A continuing theme has been the prevalence of geriatric crooks running our government. Biden and Feinstein have of late been joined by Mush-brain Mitch McConnell. And he’s giving Dementia Joe a run for his money. But whereas Joe just spouts nonsense, Mitch suddenly seizes up like the Tin-Man from the “Wizard of Oz.” When he stands there staring into space I expect him to mumble “oil can” through frozen jaws.
But old crooks are hardly our biggest problem. Truly everywhere we look we can see madness and dysfunction. The litany is endless. But this week I had an epiphany. Laughter is an answer. What I look for is poetic justice. Whether it’s Sanctuary Cities squawking at the cost of housing illegal aliens. Or tribal police manhandling environmental protestors blocking the roads to Burning Man. Or transgendered NGO workers discovering that African and Middle Eastern governments really do want to do very bad things to them if they fly the rainbow flag. Or woke baristas discovering that having their customers robbed and assaulted by homeless crackheads every single day is going to make a coffee shop quite a bit less profitable.
Each of these events has something in common with the others. First off, each provides a healthy dose of schadenfreude. That alone makes them valuable because laughing at our enemy’s misfortunes is priceless. But they also provide a morsel of hope. Because each one showcases some weakness of our enemies based on their adopting some tenet of their philosophy that flies in the face of reality. And it’s this refusal to face reality that contains the seeds of their downfall.
Now whether that downfall is imminent or centuries in the future is the problem. For all I know, illegal aliens may continue flooding the country for several more generations before collapse takes down the USA. In that case my mockery of the complaining city fathers of NYC or Chicago is pretty weak tea. But what certainly is true is the joy I experience when I mock these people. So, whether or not the big picture is changed by my enjoyment I’m positively impacted.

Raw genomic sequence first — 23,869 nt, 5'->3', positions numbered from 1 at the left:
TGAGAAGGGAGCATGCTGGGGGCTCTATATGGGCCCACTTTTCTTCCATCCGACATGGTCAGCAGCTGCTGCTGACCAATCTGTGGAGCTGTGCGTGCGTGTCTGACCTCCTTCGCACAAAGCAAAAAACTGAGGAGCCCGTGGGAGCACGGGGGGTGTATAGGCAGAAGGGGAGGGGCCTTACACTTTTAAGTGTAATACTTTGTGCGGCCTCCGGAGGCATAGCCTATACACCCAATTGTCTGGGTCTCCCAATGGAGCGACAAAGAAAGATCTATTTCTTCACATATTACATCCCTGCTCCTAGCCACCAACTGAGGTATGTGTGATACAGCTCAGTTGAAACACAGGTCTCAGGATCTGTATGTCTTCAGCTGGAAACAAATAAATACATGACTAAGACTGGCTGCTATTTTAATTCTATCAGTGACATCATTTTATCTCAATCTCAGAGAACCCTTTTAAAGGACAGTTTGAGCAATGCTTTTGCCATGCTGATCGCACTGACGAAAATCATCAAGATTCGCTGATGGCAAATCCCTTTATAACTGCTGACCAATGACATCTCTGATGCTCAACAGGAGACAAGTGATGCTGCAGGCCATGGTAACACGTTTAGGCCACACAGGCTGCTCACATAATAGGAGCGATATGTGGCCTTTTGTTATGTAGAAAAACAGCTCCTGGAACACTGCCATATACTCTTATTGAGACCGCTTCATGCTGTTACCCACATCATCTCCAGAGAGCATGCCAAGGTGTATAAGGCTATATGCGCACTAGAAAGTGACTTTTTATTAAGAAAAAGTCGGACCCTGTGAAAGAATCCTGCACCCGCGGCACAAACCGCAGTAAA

And I think I’ve discovered that readers like these stories too. I think a lot of people are like me. They hate the enemy and take joy in their discomfiture. Some people might say this is petty or even wrong. I disagree. Celebrating their defeats even minor ones is an objective good that should be developed.
So that is why you can expect to see more current events posts that mock our adversaries’ misfortunes. From my point of view this is a useful output for my site. So, let the flames begin.
The First Snowfall
The snow had begun in the gloaming,
And busily all the night
Had been heaping field and highway
With a silence deep and white.
Every pine and fir and hemlock
Wore ermine too dear for an earl,
And the poorest twig on the elm-tree
Was ridged inch deep with pearl.
From sheds new-roofed with Carrara
Came Chanticleer’s muffled crow,
The stiff rails were softened to swan’s-down,
And still fluttered down the snow.
I stood and watched by the window
The noiseless work of the sky,
And the sudden flurries of snow-birds,
Like brown leaves whirling by.
I thought of a mound in sweet Auburn
Where a little headstone stood;
How the flakes were folding it gently,
As did robins the babes in the wood.
Up spoke our own little Mabel,
Saying, ‘Father, who makes it snow?’
And I told of the good All-father
Who cares for us here below.
Again I looked at the snowfall,
And thought of the leaden sky
That arched o’er our first great sorrow,
When that mound was heaped so high.
I remembered the gradual patience
That fell from that cloud like snow,
Flake by flake, healing and hiding
The scar that renewed our woe.
And again to the child I whispered,
‘The snow that husheth all,
Darling, the merciful Father
Alone can make it fall! ‘
Then, with eyes that saw not, I kissed her;
And she, kissing back, could not know
That my kiss was given to her sister,
Folded close under deepening snow.
James Russell Lowell